But Modi’s focus must be on building greater economic muscle to increase competitiveness versus China. This means prioritizing and attracting investments that create higher-paying jobs and spur more efficient production across industries.

“Continuing on its capex push, we expect another 25% increase in capital expenditure by the central government and we expect budgetary allocations for roads, highways and railways to rise,” says analyst Sonal Varma at Nomura Holdings.

Even more important is addressing a “rigged” system that Oxfam flagged. If hundreds of millions of poor Indians had entered the pandemic on a better financial footing, economic setbacks might not have been so devastating.

Among India’s worst pre-existing conditions heading into the pandemic: endemic corruption. In 2020, New Delhi’s ranking on Transparency International’s corruption perceptions index plunged six places to 86th from 80th. On Modi’s watch, India’s press freedom scores have fallen even more precipitously.

Team Modi’s preoccupation with LIC’s giant IPO will do little to alter any of these dynamics. In fact, several of last year’s most headline-worthy IPOs are now underwater relative to their offer price.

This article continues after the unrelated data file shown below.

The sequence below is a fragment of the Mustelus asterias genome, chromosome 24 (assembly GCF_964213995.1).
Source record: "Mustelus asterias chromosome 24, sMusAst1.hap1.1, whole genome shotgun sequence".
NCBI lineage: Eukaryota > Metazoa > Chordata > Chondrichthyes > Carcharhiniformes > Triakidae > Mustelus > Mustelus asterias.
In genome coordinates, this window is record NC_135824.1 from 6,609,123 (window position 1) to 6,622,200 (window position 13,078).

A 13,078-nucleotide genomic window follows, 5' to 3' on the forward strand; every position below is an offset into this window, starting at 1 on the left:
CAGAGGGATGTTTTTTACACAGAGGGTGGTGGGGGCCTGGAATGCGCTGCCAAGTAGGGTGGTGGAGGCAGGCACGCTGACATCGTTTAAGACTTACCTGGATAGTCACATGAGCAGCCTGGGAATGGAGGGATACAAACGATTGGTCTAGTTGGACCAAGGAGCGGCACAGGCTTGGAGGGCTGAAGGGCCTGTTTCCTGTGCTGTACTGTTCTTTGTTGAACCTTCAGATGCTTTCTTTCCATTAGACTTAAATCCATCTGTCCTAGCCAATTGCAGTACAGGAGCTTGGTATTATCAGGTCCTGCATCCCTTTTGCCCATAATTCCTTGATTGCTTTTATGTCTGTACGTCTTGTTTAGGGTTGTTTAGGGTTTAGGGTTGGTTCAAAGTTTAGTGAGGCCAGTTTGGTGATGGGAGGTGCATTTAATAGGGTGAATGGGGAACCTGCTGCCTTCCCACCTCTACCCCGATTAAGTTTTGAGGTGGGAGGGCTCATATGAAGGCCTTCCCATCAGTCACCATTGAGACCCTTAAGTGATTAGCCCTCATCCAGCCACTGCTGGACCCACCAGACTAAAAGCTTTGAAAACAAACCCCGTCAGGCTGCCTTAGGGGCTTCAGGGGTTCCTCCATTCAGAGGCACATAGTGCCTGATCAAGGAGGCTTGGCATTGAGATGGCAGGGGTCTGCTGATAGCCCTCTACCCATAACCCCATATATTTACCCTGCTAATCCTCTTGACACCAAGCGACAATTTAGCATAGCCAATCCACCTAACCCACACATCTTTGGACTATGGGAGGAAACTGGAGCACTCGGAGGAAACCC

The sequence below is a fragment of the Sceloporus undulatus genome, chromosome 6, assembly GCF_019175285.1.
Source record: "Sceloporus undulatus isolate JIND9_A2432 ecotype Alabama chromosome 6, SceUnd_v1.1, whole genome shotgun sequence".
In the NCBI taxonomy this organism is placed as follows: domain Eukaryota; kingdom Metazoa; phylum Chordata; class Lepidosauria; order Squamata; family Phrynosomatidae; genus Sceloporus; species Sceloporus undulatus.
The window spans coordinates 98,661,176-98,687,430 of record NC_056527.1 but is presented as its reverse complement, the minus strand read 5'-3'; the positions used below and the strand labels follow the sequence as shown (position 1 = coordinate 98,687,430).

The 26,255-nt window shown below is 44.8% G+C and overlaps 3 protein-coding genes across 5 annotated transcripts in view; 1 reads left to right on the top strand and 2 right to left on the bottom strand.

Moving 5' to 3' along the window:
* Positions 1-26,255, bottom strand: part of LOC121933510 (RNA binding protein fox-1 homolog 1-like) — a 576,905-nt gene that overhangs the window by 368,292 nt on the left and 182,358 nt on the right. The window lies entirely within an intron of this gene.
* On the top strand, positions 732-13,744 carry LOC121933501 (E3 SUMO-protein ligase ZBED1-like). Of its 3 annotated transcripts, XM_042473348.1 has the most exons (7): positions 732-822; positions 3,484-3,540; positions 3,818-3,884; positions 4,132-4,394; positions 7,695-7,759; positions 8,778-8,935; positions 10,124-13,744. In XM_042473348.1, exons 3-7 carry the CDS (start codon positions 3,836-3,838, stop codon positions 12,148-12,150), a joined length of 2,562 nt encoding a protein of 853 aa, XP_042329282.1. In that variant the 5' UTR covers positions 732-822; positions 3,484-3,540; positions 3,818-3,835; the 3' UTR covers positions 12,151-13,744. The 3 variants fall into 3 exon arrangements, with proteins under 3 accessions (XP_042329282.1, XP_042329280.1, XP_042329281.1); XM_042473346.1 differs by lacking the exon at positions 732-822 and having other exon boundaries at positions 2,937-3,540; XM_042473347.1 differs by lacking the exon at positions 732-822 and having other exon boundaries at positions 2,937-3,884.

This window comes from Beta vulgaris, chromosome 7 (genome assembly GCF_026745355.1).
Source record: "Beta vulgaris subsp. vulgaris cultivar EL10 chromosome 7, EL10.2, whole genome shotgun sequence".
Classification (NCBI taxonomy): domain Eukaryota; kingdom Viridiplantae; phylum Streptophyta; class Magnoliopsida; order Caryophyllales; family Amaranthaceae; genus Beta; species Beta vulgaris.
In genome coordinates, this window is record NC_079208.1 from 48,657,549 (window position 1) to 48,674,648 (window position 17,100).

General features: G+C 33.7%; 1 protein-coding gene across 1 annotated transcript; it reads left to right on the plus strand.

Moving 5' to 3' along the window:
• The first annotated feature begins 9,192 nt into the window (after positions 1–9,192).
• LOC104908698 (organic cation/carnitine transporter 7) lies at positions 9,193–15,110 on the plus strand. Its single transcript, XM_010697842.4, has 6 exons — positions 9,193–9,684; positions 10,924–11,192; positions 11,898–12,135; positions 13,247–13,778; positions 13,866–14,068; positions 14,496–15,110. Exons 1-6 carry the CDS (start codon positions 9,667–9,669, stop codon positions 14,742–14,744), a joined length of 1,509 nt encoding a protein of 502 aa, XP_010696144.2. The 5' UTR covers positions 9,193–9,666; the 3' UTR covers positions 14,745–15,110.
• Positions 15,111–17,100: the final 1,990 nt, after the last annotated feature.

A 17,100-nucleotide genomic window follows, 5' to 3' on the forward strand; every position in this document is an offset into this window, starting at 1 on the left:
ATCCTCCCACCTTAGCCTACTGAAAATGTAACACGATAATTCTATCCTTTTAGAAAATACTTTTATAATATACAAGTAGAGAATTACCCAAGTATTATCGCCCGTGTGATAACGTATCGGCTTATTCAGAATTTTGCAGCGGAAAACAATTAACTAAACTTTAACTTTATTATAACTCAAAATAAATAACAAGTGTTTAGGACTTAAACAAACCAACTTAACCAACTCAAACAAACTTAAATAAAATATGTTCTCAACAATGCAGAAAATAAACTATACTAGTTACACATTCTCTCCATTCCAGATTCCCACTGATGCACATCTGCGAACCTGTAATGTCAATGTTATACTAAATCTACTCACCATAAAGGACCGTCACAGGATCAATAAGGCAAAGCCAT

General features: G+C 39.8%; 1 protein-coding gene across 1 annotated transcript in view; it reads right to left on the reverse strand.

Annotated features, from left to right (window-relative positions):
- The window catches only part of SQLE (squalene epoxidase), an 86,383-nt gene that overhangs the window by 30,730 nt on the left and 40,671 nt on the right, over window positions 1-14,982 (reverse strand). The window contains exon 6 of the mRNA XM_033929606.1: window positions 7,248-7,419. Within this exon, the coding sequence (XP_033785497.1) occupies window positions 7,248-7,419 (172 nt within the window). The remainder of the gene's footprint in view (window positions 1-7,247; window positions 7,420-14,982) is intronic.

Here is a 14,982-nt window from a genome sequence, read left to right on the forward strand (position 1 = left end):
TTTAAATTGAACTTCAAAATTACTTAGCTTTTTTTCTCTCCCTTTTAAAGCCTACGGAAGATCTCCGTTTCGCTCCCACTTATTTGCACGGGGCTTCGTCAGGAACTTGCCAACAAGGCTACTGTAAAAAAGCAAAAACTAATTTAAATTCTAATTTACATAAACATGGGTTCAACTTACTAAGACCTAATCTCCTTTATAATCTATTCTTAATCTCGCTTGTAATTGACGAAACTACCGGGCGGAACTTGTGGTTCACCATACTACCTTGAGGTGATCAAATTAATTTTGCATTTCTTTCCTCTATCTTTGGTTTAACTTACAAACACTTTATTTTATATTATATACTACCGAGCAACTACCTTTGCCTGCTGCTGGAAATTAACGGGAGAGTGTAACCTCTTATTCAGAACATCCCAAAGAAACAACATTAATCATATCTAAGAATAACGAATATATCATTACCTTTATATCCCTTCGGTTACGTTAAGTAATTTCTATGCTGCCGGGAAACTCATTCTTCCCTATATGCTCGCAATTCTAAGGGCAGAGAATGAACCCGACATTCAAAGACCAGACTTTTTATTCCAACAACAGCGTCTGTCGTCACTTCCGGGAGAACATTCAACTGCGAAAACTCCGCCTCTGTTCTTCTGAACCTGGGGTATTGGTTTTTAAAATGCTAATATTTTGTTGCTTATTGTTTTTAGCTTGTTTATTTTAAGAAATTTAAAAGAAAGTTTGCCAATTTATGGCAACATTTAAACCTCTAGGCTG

A case in point is the record $2.5 billion listing by payments giant Paytm, which has fallen more than 55% from its offer price.

LIC could indeed meet with hefty demand. The company does enjoy unrivaled reach in the insurance market of Asia’s third-biggest economy.

“Generally, the appetite for the LIC IPO will be high from common and new investors given its mammoth public brand value,” says researcher Vinod Nair at Geojit Financial Services.

But in the long run, Nair adds, the “end demand and performance will depend on its future growth, profitability and sustenance of market share” in the industry.

One could say the same of a broader Indian economy, one that Modi has yet to revamp as voters hoped. Any progress New Delhi makes toward privatizing industry is to be applauded.

Yet the LIC IPO, while a step in the right direction, is a reminder of how much Modinomics has lowered its ambitions.

Follow William Pesek on Twitter: @WilliamPesek